In this post, I will examine a number of toys directed at girls and the way they have been marketed, and sketch out what the future could hold for toy manufacturers adventurous enough to fully venture into the still relatively unexplored realm of educational and empowering stories and toys.
LEGO is famous for its mission, “To inspire and develop the builders of tomorrow.” However, when it comes to the digital space, especially video games, LEGO has had a hard time finding ways to actually turn this mission to reality.
In this post, I examine what LEGO has been doing in the digital space, where LEGO could shine, how competitors have already arrived there, and what LEGO could do to live up to its mission in the digital.
Platforms are all the hype nowadays. Whether it’s iOS, Android, Uber, or Airbnb, it seems that platforms are set to inherit the Earth.
I have examined the platform hype and the deeper meanings derived from reinterpreting platforms through a lens of service-dominant logic before, and in this post I want to turn the focus to LEGO.
What? LEGO is not a software company that provides a platform for other companies to sell their wares, what has it got to do with platforms? While it is different, I claim that LEGO is, indeed, a platform, and I’ll show you why and why it matters – and how to go beyond that to LEGO as service.
I have written about many themes that touch the corporations of today in this blog over the years. Themes such as Lean, social business, dynamic capabilities, Lean Startup, intrinsic motivation, and service-dominant logic each have had their time in the spotlight.
With all these themes and theories, what is the big picture? I believe there is, in fact, quite a coherent picture that can be painted from all these themes, and that picture provides some much-needed answers on what a dynamic organization looks like and how to build one.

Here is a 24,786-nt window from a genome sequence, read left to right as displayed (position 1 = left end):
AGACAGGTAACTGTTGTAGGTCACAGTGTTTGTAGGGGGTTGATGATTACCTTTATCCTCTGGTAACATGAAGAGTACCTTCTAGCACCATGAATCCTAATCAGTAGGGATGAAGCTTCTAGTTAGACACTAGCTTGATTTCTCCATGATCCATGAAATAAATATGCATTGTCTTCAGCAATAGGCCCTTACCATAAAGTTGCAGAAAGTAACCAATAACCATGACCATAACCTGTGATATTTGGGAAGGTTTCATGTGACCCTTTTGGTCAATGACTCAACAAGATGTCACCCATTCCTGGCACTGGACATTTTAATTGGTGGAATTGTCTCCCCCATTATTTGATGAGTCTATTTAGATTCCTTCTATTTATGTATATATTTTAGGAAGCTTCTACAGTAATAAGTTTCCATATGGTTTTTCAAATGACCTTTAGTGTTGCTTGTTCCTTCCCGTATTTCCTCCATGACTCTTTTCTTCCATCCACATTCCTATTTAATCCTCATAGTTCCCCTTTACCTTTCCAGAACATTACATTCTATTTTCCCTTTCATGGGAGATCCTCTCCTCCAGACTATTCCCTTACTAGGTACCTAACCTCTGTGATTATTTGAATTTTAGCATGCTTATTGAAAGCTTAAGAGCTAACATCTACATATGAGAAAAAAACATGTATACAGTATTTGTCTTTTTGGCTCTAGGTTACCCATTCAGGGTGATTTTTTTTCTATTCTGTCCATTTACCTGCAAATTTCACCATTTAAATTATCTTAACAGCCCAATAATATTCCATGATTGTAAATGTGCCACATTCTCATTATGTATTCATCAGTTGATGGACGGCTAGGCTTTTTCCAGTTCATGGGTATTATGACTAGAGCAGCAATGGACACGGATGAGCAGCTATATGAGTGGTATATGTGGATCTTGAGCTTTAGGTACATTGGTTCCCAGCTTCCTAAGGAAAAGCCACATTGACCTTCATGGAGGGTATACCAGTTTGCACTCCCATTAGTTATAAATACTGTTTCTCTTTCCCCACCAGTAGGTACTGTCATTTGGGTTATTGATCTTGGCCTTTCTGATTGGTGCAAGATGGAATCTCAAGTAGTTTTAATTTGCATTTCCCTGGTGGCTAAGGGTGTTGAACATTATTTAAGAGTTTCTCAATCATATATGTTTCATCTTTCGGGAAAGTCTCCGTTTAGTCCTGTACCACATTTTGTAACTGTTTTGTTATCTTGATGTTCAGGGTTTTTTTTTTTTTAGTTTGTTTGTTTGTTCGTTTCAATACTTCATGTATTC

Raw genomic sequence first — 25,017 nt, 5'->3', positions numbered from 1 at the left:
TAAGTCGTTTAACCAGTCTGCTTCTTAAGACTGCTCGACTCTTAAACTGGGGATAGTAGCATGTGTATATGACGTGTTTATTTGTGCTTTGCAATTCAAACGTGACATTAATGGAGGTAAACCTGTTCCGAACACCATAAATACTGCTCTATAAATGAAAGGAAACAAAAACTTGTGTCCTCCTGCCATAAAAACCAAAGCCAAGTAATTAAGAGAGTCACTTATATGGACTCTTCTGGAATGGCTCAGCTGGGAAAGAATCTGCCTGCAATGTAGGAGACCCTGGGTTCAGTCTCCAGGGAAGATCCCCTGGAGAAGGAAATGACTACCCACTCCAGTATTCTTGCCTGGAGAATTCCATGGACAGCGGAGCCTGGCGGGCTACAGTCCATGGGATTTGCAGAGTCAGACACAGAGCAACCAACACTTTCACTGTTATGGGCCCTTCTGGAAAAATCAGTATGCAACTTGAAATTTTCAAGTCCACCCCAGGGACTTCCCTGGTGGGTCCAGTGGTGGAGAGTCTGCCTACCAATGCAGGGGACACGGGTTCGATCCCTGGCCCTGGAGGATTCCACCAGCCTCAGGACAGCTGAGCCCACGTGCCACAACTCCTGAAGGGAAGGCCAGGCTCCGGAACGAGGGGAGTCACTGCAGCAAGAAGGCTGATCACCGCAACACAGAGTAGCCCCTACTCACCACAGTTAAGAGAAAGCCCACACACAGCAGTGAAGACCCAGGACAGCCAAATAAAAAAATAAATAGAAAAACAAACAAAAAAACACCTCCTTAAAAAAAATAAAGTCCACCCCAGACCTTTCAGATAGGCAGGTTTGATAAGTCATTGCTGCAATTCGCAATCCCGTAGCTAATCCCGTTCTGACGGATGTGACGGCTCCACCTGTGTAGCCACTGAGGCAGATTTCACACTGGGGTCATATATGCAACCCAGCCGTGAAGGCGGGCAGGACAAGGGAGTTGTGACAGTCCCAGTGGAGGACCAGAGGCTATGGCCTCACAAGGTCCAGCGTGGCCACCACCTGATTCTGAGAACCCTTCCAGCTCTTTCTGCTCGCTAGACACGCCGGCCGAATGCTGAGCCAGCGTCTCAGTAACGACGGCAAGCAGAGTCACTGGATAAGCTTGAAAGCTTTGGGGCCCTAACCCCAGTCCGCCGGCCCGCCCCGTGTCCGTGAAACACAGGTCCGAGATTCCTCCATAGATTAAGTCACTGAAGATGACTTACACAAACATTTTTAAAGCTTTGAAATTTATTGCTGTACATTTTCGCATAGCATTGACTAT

Platforms are all the hype nowadays. It seems as if the silver bullet to success for any enterprise is to become a platform following a trend set by the iPhone with which Apple disintegrated Nokia as a smartphone giant.
However, I argue that this belief in the power of the platform is ultimately misplaced and only manages to capture the superficial instead of the core underlying principle. In order to understand why, we need to turn to service-dominant logic.
Companies are increasingly striving to become more focused on customer needs and better serve their customers. After all, what is a company without customers? Yet, what exactly is the relationship between the company and the customer, and what should companies do in practice in order to truly provide service for their customers?
In his new book, FinancialServiceLogic: In the Revolution of Exchange in Banking and Insurance, Pekka Puustinen serves us as a guide on a path to a deeper understanding of the nature of exchange, the multiple dimensions of value created for all parties through interaction, and what it means to see your customers as human beings.
While the book focuses on the finance sector, the core tenets of the book are in no way limited to finance alone. The lessons from the book apply to any business, and the discussion is not so specific to finance that managers from other fields could not see how to apply it.